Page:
Tomatoes are one of the most popular veggies to eat, but trying to grow them can be one of the most frustrating experiences for new gardeners in Central Florida.
Luckily, it doesn’t have to be exasperating, and it can be quite fun.
With just a little bit of knowledge, any home gardener can grow beautiful and bountiful tomatoes.
For successful tomatoes, there are a few simple concepts to keep in mind.
First, remember the one principle that underpins them all for Florida-Friendly Landscaping (and veggie growing, too); plant the right plant in the right place. I normally add one more caveat to that phrase when it comes to veggie gardening: Plant at the right time.
Tomatoes exemplify this principle. Put them in the right place at the right time and you’ll get great tomatoes with little effort.
With Florida’s warm weather, we can plant tomatoes in late winter and early spring – but not in the summer.
In Florida, we can have two crops of tomatoes — not just one.
Try to be patient, and plant them after the threat of frost has passed.
Remember, you can start seeds indoors and transplant when the soil warms, and you can use hanging baskets and containers. That allows you to move them around for protection if a frost is coming.
Another key concept is to ensure you plant early enough to get fruit before the summer temperatures get high – once the nighttime temperatures hit 80 degrees, your tomatoes are done.
There are some exceptions though like grape and cherry tomatoes, which can often tolerate the summertime temperatures.
Larger-fruited varieties will not endure the high heat and humidity that ushers in pathogens that like our tomatoes as much as we do.
Do a little research on the variety you choose – do they need 70 days to mature? Or do they need 80 days?
Let this info help guide your planting schedule.
For most of Pasco County, planting tomatoes in late February is usually a good bet to avoid frost in the spring. Late September or early October is a good time to plant in the fall to avoid cold damage before fruiting.
Besides planting at the right time, make sure you plant in the right place. Tomatoes need plenty of sunlight, so put them in a sunny location where your garden gets at least 4 hours to 6 hours of full sunlight daily.
And, since tomatoes prefer soil pH to be between 6.0-6.5, a soil test is a great idea before you plant.
Your local UF/IFAS Extension office can help you with a soil test kit.
If you need to adjust your soil with organic matter, be sure you do so well in advance of planting, sometimes months in advance if you’re using manures.
Also, give your tomatoes the space they need. Some tomatoes, called intermediates, become very large plants that easily topple over – these need support and possible pruning.
While they’ll produce fruit over several months, their size can be a limiting factor. Determinate varieties are best for those with limited space – these are more like small bushes. Staking or using a trellis is good for both types though, as it’s important to keep the fruit off the group.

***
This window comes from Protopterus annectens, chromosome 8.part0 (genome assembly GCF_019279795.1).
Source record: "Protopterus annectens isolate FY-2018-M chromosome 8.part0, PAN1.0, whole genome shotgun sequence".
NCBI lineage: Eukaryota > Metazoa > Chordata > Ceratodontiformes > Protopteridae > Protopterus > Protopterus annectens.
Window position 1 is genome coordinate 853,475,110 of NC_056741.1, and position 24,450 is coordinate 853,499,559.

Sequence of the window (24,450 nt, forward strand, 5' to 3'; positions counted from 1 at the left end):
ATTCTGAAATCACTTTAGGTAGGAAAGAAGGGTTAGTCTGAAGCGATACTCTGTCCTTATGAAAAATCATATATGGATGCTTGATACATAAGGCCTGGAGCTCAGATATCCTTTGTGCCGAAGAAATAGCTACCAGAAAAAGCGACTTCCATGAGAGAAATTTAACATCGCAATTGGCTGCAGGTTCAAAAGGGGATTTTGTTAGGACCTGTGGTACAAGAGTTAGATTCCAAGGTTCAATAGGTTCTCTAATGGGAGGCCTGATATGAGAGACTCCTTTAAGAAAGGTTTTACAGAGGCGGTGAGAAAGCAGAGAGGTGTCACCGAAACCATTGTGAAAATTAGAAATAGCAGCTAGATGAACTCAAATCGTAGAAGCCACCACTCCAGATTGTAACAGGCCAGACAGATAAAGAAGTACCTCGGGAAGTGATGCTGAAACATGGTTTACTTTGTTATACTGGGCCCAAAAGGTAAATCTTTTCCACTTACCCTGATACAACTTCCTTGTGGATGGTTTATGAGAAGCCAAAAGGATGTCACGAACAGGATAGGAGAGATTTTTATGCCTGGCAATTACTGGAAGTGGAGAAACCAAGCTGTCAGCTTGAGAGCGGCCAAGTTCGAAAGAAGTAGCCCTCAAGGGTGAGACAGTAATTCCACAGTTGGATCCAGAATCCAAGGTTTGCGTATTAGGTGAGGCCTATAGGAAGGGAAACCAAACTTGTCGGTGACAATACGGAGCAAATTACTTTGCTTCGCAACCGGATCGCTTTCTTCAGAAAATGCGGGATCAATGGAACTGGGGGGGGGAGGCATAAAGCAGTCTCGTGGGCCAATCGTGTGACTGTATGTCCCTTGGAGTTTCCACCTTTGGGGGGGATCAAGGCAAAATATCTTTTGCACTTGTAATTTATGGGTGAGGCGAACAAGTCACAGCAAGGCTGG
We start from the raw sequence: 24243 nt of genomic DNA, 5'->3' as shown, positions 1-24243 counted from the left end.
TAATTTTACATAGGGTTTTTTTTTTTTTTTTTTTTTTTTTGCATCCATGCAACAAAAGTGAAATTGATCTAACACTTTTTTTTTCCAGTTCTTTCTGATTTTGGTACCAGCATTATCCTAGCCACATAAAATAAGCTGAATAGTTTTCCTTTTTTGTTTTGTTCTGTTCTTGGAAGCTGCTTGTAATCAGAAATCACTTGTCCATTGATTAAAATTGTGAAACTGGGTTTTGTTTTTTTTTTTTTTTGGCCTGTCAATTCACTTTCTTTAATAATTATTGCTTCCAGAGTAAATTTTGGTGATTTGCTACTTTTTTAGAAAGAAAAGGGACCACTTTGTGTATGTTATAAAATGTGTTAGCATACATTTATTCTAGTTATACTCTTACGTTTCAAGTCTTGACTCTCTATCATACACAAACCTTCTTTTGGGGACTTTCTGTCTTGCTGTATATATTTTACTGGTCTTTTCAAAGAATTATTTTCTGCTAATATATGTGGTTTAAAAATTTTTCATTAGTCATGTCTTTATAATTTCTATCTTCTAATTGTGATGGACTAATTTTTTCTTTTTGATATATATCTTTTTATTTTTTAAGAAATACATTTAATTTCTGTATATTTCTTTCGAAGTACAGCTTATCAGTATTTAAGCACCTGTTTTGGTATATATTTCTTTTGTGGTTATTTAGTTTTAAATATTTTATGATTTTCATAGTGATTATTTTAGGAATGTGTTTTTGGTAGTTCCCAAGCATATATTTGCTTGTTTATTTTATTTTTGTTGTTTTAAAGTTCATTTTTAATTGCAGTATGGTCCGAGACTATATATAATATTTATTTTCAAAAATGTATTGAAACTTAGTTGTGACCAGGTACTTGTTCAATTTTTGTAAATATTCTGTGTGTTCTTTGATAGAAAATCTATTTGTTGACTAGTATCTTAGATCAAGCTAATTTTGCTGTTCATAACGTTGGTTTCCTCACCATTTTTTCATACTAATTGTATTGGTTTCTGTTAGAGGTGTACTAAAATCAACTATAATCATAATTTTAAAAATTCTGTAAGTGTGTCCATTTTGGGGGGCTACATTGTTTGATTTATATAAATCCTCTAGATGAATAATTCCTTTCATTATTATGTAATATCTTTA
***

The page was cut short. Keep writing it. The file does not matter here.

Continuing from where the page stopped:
Choose varieties bred for Central Florida’s climate. They’ll be more tolerant of common insect and disease problems.
When you purchase tomatoes, look for the two to three-letter abbreviations on the label.
These abbreviations refer to the more common problems and let you know those plants have some resistance to that particular problem.
For example, if you see “VF” on the label, those cultivars are resistant to verticillium and fusarium wilt, both common problems in Florida.
To care for your tomatoes once they are in the garden, scout early and often for problems. It’s OK to remove a sick looking plant to prevent spreading a potential disease to the others. Catching an insect problem early is much better than later as well – we can control insects and diseases more effectively when they are caught in the earliest stages.
Scouting early and often affords us that opportunity.
Tomatoes do need fertilizer, especially in our nutrient-poor soils.
Since organic matter/compost is not fertilizer but a soil stabilizer, applications of fertilizer are required to produce healthy plants.
Fertilize soon after planting, then on a regular schedule through the growing season using a 6-8-8 or similar formulation. A well-balanced fertilizer doesn’t have to be expensive to be effective. You can use liquids or granulars, just go for a controlled-release version so that you’ll get the most bang for your buck, and you won’t contribute to nutrient pollution in waterways through leaching or runoff during heavy rains.
Keep your plants watered with one inch to two inches of water per application. Soaking them is preferable to frequent light watering. Mulching can help lock in moisture and prevent weeds – just keep the mulch a few inches away from the stems of the plants and no more than 2 inches to 3 inches deep. Planting the right plant in the right place at the right time is all it takes for successful tomatoes in Central Florida.
Dr. Whitney Elmore is the UF/IFAS Pasco County Extension Director and an Urban Horticulture Agent III.